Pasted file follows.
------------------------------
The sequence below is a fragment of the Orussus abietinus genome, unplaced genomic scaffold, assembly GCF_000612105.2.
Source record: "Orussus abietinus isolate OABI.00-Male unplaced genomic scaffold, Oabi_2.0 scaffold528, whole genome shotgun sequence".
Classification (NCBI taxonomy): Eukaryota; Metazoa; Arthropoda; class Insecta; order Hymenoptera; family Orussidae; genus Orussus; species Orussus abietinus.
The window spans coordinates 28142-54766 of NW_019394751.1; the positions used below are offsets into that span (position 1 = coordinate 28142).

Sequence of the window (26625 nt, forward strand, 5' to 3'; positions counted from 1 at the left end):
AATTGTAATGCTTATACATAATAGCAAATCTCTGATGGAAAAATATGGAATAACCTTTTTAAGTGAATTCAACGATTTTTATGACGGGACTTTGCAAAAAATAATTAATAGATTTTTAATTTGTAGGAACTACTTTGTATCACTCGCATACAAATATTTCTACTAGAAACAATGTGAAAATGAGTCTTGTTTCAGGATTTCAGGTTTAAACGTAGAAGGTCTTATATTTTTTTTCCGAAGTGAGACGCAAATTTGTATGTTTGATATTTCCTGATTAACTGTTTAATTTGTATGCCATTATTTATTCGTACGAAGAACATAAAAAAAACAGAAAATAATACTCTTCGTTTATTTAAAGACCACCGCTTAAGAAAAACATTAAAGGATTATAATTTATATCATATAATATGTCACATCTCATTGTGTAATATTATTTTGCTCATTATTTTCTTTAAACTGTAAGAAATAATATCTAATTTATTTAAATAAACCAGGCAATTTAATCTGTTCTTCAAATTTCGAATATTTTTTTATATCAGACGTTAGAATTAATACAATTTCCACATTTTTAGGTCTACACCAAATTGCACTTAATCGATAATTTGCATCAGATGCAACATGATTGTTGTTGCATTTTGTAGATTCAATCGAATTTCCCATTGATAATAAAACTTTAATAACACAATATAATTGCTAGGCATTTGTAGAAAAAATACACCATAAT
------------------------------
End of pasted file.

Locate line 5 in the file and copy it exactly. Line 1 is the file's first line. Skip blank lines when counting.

Sequence of the window (26625 nt, forward strand, 5' to 3'; positions counted from 1 at the left end):